But that doesn't mean much more than an Esbit wing stove and a mug. So I could have some soup and a sandwich or cheese and crackers for dinner with a little hot cocoa and certainly some instant oatmeal for breakfast. Once you have a little hot water, there are all kinds of light weight possibilities.

Marko Botsaris
(millonas) - F - MLife

Locale: Santa Cruz Mountains, CA
Re: Do any of you forgo cooking food altogether? on 04/25/2013 10:31:46 MDT Print View

Humm. I really like the comments people made about going stoveless for certain meals. While it seems obvious, I never really thought of it that way for some strange reason. I agree with all the reasons for doing this - saving fuel, saving time, some evenings you just don't want the hassle. I think I will try this out. As long as I have the option to feed the coffee monster when needed, or have a warm meal when I really want it I think this would be a great way to go. I have of course carried no-cook food on occasion for dinners, etc. but I never really planned for them to be a certain percentage before.

Roger Dodger
(RogerDodger) - F

Locale: Wess Siide
Re: Re: Do any of you forgo cooking food altogether? on 04/25/2013 11:45:51 MDT Print View

been giving it some more thought, the wording of "no cook - no stove" foods, gives people the imagery of tasteless war survival food.

To be clear, I take cooked food, I cook it at home, and eat it on the trail.

As many stated, flavor variety is important.

Perishable foods are consumed first. Depends on the weather, some refrigerated foods last longer.

Day-1 to day-3 trips:

Day-1 - hard boiled eggs (boiled, peeled, salt & peppered, ziplocked at home)
Day-1 - left-over cheese pepperoni pizza
Day-2 - ground beef, chicken & rice cooked, frozen in vacuumed sealed pouch.
Day-3 - smoked salmon, frozen in vacuumed sealed pouch.
Day-3 - Laughing Cow brand soft cheese, sold at room temperature.
Day-4 - jerky, salami, bread, Nutella, bagels, dried cranberry, spam singles, pretzels etc.

Edited by RogerDodger on 04/25/2013 11:46:34 MDT.

Brandon =Þ
(Beeen) - MLife

Locale: California
Re: Re: Re: Do any of you forgo cooking food altogether? on 04/26/2013 14:31:21 MDT Print View

"Maybe we should have a thread to pull together creative cookless ideas? Or maybe there's already a good website or thread out there already?"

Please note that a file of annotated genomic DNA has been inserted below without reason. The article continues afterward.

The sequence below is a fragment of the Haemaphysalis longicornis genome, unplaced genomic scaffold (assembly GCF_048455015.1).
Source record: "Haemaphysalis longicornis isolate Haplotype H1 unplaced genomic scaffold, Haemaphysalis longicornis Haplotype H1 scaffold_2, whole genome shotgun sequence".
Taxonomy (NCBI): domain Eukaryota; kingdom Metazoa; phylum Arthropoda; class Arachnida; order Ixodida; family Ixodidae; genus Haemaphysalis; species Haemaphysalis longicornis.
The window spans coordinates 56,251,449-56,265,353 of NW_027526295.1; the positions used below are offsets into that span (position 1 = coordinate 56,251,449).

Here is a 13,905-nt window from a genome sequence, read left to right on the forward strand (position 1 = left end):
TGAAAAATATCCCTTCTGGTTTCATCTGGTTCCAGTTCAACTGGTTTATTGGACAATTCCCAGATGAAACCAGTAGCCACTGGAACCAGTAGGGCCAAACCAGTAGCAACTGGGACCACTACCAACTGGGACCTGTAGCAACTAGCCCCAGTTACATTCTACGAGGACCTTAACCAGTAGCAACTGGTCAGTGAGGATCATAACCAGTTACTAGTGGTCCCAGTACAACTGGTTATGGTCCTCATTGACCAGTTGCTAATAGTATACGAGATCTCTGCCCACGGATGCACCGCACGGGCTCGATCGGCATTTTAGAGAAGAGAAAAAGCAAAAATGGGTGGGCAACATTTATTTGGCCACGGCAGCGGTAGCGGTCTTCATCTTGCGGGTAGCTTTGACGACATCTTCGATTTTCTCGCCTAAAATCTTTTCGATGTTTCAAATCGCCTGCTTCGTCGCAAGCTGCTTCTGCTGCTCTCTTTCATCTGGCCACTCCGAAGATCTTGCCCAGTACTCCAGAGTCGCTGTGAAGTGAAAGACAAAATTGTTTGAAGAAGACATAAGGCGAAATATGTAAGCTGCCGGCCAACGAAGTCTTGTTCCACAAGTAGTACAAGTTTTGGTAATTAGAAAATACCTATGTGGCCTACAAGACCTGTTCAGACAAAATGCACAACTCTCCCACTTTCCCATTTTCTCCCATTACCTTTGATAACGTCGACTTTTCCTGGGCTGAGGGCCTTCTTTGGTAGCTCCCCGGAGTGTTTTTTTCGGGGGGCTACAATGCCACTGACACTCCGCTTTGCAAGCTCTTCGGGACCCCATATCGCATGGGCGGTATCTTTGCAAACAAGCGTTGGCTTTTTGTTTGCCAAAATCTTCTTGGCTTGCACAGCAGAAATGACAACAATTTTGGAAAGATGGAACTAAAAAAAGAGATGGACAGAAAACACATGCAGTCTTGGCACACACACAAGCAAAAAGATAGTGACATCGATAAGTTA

We could all hijack this thread for now...

One cookless item that is a must have for me, is lots of beef jerky. I'm always surprised as a person that rarely eats it normally, how I can easily devour my entire supply in one sitting.

I am a theoretical fan of the tortilla, mainly for its packability in a bear canister. After a few days though, choking down a tortilla can be a challenge for me, and I've since cut down the percentage these make up of my trail diet when going cookless. I'm finding that salted crackers work better for me as a serving platform for most things, instead of trying to do wraps that end up being mostly tortilla.

Sarah Kirkconnell
(sarbar) - F

Locale: In the shadow of Mt. Rainier
Re: Do any of you forgo cooking food altogether? on 04/26/2013 16:15:09 MDT Print View

Over the years there has been a TON of recipes/ideas posted in the cooking section for no cook meals :-)

Roger Dodger
(RogerDodger) - F

Locale: Wess Siide
Re: Do any of you forgo cooking food altogether? Tortilla alternative on 04/26/2013 16:30:22 MDT Print View

Tortillas are great, however can fall apart under abuse.

Other option for travel dry carbs and breads that I like:

* Sara Lee blueberry mini-bagels, I pretend I'm getting fruits that way.

* Small bread buns

* Trader Joe's rosemary cheese bread rolls

* baby pitas from Trader Joes

* pretzels in a no-crush container

William Segraves
(sbill9000) - F - M
cookless food possibilities on 04/26/2013 17:59:56 MDT Print View

I don't know that this list will have anything new for most people, but here are some of my staples: